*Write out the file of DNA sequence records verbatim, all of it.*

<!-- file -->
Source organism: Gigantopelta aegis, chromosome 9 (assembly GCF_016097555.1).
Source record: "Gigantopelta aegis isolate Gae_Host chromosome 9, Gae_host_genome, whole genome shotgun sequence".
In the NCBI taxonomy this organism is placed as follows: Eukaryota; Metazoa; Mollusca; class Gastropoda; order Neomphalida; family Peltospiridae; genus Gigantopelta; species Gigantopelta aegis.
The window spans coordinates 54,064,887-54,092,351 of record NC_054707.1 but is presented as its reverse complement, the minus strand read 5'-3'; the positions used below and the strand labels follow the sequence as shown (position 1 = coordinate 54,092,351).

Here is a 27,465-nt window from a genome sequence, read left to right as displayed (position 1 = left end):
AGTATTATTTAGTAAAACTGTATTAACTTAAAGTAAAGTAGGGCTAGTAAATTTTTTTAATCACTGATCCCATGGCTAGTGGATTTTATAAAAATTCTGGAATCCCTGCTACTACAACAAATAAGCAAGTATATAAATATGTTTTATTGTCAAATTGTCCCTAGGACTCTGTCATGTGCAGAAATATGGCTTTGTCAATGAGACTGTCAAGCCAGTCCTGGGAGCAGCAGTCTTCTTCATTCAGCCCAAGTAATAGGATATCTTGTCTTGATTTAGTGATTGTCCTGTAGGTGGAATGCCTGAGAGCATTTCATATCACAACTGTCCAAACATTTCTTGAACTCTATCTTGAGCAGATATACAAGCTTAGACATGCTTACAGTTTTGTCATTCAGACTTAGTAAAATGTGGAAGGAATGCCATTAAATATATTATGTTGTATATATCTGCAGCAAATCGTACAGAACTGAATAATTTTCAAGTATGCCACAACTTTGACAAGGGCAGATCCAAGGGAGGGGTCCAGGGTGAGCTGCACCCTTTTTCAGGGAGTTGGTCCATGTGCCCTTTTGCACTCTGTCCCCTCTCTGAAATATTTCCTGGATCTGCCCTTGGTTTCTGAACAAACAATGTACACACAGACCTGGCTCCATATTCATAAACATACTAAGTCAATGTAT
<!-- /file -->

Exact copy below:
Source organism: Gigantopelta aegis, chromosome 9 (assembly GCF_016097555.1).
Source record: "Gigantopelta aegis isolate Gae_Host chromosome 9, Gae_host_genome, whole genome shotgun sequence".
In the NCBI taxonomy this organism is placed as follows: Eukaryota; Metazoa; Mollusca; class Gastropoda; order Neomphalida; family Peltospiridae; genus Gigantopelta; species Gigantopelta aegis.
The window spans coordinates 54,064,887-54,092,351 of record NC_054707.1 but is presented as its reverse complement, the minus strand read 5'-3'; the positions used below and the strand labels follow the sequence as shown (position 1 = coordinate 54,092,351).

Here is a 27,465-nt window from a genome sequence, read left to right as displayed (position 1 = left end):
AGTATTATTTAGTAAAACTGTATTAACTTAAAGTAAAGTAGGGCTAGTAAATTTTTTTAATCACTGATCCCATGGCTAGTGGATTTTATAAAAATTCTGGAATCCCTGCTACTACAACAAATAAGCAAGTATATAAATATGTTTTATTGTCAAATTGTCCCTAGGACTCTGTCATGTGCAGAAATATGGCTTTGTCAATGAGACTGTCAAGCCAGTCCTGGGAGCAGCAGTCTTCTTCATTCAGCCCAAGTAATAGGATATCTTGTCTTGATTTAGTGATTGTCCTGTAGGTGGAATGCCTGAGAGCATTTCATATCACAACTGTCCAAACATTTCTTGAACTCTATCTTGAGCAGATATACAAGCTTAGACATGCTTACAGTTTTGTCATTCAGACTTAGTAAAATGTGGAAGGAATGCCATTAAATATATTATGTTGTATATATCTGCAGCAAATCGTACAGAACTGAATAATTTTCAAGTATGCCACAACTTTGACAAGGGCAGATCCAAGGGAGGGGTCCAGGGTGAGCTGCACCCTTTTTCAGGGAGTTGGTCCATGTGCCCTTTTGCACTCTGTCCCCTCTCTGAAATATTTCCTGGATCTGCCCTTGGTTTCTGAACAAACAATGTACACACAGACCTGGCTCCATATTCATAAACATACTAAGTCAATGTAT